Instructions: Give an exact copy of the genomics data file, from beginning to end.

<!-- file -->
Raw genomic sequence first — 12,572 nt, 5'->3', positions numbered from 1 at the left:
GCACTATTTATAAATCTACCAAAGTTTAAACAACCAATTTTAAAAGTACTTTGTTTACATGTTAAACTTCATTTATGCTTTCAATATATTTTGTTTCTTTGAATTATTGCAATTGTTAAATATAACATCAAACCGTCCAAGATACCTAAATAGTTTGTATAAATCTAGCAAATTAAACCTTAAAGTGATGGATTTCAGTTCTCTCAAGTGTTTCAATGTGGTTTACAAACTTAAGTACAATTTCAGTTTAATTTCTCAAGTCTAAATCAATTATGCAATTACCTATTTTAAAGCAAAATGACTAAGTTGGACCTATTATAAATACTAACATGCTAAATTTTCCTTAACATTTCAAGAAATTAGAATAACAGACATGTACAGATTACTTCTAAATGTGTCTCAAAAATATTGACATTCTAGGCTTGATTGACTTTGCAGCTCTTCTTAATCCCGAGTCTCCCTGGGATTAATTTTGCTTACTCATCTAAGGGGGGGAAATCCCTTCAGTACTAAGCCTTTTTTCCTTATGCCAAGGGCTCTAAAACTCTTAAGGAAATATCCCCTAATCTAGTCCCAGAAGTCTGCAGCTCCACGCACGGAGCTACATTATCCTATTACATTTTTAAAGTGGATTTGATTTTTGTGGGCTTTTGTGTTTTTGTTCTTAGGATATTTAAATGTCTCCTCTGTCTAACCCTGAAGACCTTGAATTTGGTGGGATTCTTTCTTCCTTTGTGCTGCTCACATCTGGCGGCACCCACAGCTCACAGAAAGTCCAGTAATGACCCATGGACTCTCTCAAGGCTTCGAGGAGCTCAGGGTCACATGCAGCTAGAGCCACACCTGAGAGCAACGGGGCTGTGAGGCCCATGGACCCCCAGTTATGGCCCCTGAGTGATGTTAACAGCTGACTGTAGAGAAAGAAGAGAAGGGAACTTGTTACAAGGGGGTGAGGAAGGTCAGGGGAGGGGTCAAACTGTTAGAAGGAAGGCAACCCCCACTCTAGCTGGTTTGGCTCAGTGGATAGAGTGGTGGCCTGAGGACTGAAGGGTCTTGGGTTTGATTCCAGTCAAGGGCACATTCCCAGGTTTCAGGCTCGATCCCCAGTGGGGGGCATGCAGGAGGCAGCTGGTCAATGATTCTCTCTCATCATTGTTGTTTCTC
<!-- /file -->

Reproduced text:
Raw genomic sequence first — 12,572 nt, 5'->3', positions numbered from 1 at the left:
GCACTATTTATAAATCTACCAAAGTTTAAACAACCAATTTTAAAAGTACTTTGTTTACATGTTAAACTTCATTTATGCTTTCAATATATTTTGTTTCTTTGAATTATTGCAATTGTTAAATATAACATCAAACCGTCCAAGATACCTAAATAGTTTGTATAAATCTAGCAAATTAAACCTTAAAGTGATGGATTTCAGTTCTCTCAAGTGTTTCAATGTGGTTTACAAACTTAAGTACAATTTCAGTTTAATTTCTCAAGTCTAAATCAATTATGCAATTACCTATTTTAAAGCAAAATGACTAAGTTGGACCTATTATAAATACTAACATGCTAAATTTTCCTTAACATTTCAAGAAATTAGAATAACAGACATGTACAGATTACTTCTAAATGTGTCTCAAAAATATTGACATTCTAGGCTTGATTGACTTTGCAGCTCTTCTTAATCCCGAGTCTCCCTGGGATTAATTTTGCTTACTCATCTAAGGGGGGGAAATCCCTTCAGTACTAAGCCTTTTTTCCTTATGCCAAGGGCTCTAAAACTCTTAAGGAAATATCCCCTAATCTAGTCCCAGAAGTCTGCAGCTCCACGCACGGAGCTACATTATCCTATTACATTTTTAAAGTGGATTTGATTTTTGTGGGCTTTTGTGTTTTTGTTCTTAGGATATTTAAATGTCTCCTCTGTCTAACCCTGAAGACCTTGAATTTGGTGGGATTCTTTCTTCCTTTGTGCTGCTCACATCTGGCGGCACCCACAGCTCACAGAAAGTCCAGTAATGACCCATGGACTCTCTCAAGGCTTCGAGGAGCTCAGGGTCACATGCAGCTAGAGCCACACCTGAGAGCAACGGGGCTGTGAGGCCCATGGACCCCCAGTTATGGCCCCTGAGTGATGTTAACAGCTGACTGTAGAGAAAGAAGAGAAGGGAACTTGTTACAAGGGGGTGAGGAAGGTCAGGGGAGGGGTCAAACTGTTAGAAGGAAGGCAACCCCCACTCTAGCTGGTTTGGCTCAGTGGATAGAGTGGTGGCCTGAGGACTGAAGGGTCTTGGGTTTGATTCCAGTCAAGGGCACATTCCCAGGTTTCAGGCTCGATCCCCAGTGGGGGGCATGCAGGAGGCAGCTGGTCAATGATTCTCTCTCATCATTGTTGTTTCTC